Twisting, turning, gurgling, and bubbling that leaves you light headed — a.k.a. nausea — is uncomfortable and unnerving. Digestive distress, medication side effects, viruses, bacteria, migraines, motion sickness, and chronic health conditions are a few of the many reasons someone may feel nauseous.
While it doesn’t always lead to vomiting, chronic nausea can still lead to unintended weight loss since it hinders your appetite. Not only is it hard to eat when you’re nauseous, it’s hard to get anything done when your stomach’s in a knot.
When over the counter antacids and antiemetics fail to come to the rescue, what other options do you have?
Well, for thousands of years, humans have used cannabis to alleviate nausea, pain, and other ailments. In fact, the FDA approved the first cannabinoid based pharmaceutical drugs in the 1980s specifically for developing anti-nausea medications, such as Nabilone and Dronabinol.
Cannabis’ Antiemetic Properties
Antiemetics are a class of drugs used to reduce nausea and vomiting. They are further classified based on their chemical structure or how they work in the body.
For example, antihistamines, which are typically used to treat allergies, also have mild antiemetic properties. Cannabinoid-based medications and serotonin receptor agonists are more potent antiemetics but are more restricted.
Although cannabis contains over 400 different compounds, THC is currently the only cannabinoid approved by the FDA for use as an antiemetic.
Other cannabinoids, terpenes, or flavonoids in cannabis may have antiemetic properties. But thus far, most published studies have focused on THC’s ability to reduce nausea, vomiting, and increase appetite. Many of these studies have focused on the efficacy of using THC-based medications for reducing chemotherapy-induced nausea and vomiting.
Read more: Can Cannabis Reduce Chemotherapy Side Effects
The clinical efficacy of THC for reducing nausea was first observed in 1975 when oral THC was administered to patients receiving chemotherapy. Since then, these results have been repeatedly studied using different (synthetic) THC-based pharmaceutical drugs and (natural) cannabis-derived THC.
How Does THC Reduce Nausea?
Despite decades of research on how THC reduces nausea, its exact mechanisms are still being investigated. So far, it’s believed that THC’s interactions with CB1 and 5-HT3 serotonin receptors in the dorsal vagal complex prevent vomiting and nausea.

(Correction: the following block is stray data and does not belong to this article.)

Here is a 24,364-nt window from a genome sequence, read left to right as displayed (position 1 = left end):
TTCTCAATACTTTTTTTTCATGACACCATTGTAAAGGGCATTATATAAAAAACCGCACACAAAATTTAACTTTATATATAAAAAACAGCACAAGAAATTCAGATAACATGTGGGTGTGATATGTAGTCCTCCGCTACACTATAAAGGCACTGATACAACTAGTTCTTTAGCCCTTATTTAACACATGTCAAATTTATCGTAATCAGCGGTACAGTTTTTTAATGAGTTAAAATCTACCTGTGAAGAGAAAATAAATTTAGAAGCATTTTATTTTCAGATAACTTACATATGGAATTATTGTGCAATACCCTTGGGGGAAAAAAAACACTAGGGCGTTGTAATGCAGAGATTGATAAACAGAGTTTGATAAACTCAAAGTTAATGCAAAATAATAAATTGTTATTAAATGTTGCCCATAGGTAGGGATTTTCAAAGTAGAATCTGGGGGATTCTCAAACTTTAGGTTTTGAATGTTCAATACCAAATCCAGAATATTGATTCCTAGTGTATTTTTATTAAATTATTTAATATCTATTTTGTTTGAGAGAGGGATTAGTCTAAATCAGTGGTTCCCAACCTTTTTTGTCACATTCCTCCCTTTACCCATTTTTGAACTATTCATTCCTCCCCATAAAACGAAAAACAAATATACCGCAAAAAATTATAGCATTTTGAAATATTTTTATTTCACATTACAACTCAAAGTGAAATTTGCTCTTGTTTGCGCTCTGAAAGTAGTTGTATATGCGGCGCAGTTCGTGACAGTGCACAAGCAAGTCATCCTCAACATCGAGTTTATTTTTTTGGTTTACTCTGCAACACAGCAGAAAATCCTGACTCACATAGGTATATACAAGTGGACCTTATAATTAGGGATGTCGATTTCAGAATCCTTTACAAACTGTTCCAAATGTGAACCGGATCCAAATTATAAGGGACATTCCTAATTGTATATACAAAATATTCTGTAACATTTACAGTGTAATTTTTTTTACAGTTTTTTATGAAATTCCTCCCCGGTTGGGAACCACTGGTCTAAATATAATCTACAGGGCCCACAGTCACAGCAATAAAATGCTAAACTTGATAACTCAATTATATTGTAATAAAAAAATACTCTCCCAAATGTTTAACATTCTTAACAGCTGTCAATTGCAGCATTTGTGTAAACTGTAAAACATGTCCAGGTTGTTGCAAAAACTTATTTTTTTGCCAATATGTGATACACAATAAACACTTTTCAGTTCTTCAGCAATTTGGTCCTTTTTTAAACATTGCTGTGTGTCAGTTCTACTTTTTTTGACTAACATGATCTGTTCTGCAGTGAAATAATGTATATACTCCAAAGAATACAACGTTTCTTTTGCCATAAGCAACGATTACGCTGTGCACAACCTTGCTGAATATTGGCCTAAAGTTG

The dorsal vagal complex is a cluster of brain cells in your brainstem that communicate information with your gut, heart, and lungs. When the 5-HT3 receptors in the dorsal vagal complex are activated, it can trigger vomiting.
When THC binds to and activates CB1 receptors in the dorsal vagal complex, it appears to decrease the amount of serotonin released in the synapse of 5-HT3 receptors, thus preventing vomiting.
It’s also been suggested that CBD may exert antiemetic properties through different mechanisms. CBD activates 5-HT1A receptors, which decrease the amount of serotonin released, thus lowering the chances of vomiting due to 5-HT3 activation.
Simply put, THC in the dorsal vagal complex acts as if it’s flipping an “off” switch, preventing vomiting and nausea. CBD may also have the potential to flip this “off” switch, as well.
How Much THC to Use For Nausea Relief?
As always, go low and start slow. Many synthetic-THC medications are available in 2.5mg, 5mg, and 10mg doses.
If you’re taking a cannabis tincture or gummy, follow the instructions recommended on the packaging. The dose of cannabis gummies can range from 5mg to over 20mg. You can also cut the gummy in half if you don’t want to take the full dose.
If you’re smoking or vaping cannabis, start by inhaling for 1-3 seconds and wait 15 minutes before using more to see how you feel.
THC is psychoactive and may induce feelings of euphoria, paranoia, dizziness, or drowsiness. It may feel uncomfortable or too intense, especially if you take a very strong dose. The feeling will pass, though. Make sure you drink plenty of water and give yourself time to rest and relax.
Key Takeaways: THC May Inhibit Nausea and Vomiting
Cannabis has been used for thousands of years to help alleviate nausea and vomiting. In modern western medicine, the antiemetic effects of THC have been acknowledged in clinical studies since 1975.
Since then, various studies have repeatedly shown that THC can effectively reduce nausea and vomiting, whether in a synthetic/pharmaceutical grade or natural form.
The exact mechanisms behind THC’s ability to reduce nausea and vomiting are still being researched. However, THC’s antiemetic properties are believed to result from its interactions with CB1 and 5-HT3 receptors in the dorsal vagal complex. This is an area of your brain that communicates information with your gut, heart, and lungs.
If you’re looking to use cannabis as an antiemetic, go low and start slow before taking a higher dose of THC.
- Crocq, M. A. (2020). History of cannabis and the endocannabinoid system. Dialogues in Clinical Neuroscience, 22(3), 223–228. https://doi.org/10.31887/dcns.2020.22.3/mcrocq
- National Institute of Diabetes and Digestive and Kidney Diseases. (2018, January 15). Antiemetic Agents. National Library of Medicine. https://www.ncbi.nlm.nih.gov/books/NBK548071/
- Fraguas-Sánchez, A. I., & Torres-Suárez, A. I. (2018). Medical Use of Cannabinoids. Drugs, 78(16), 1665–1703. https://doi.org/10.1007/s40265-018-0996-1
- Tyler, B. N., Mueller, M., & Sauls, R. S. (2021, August 25). Cannaboinoid Antiemetic Therapy. StatPearls. https://www.ncbi.nlm.nih.gov/books/NBK535430/
- Binder, M. D., Hirokawa, N., & Windhorst, U. (2008). Dorsal Vagal Complex (DVC). Encyclopedia of Neuroscience, 998–999. https://doi.org/10.1007/978-3-540-29678-2_1597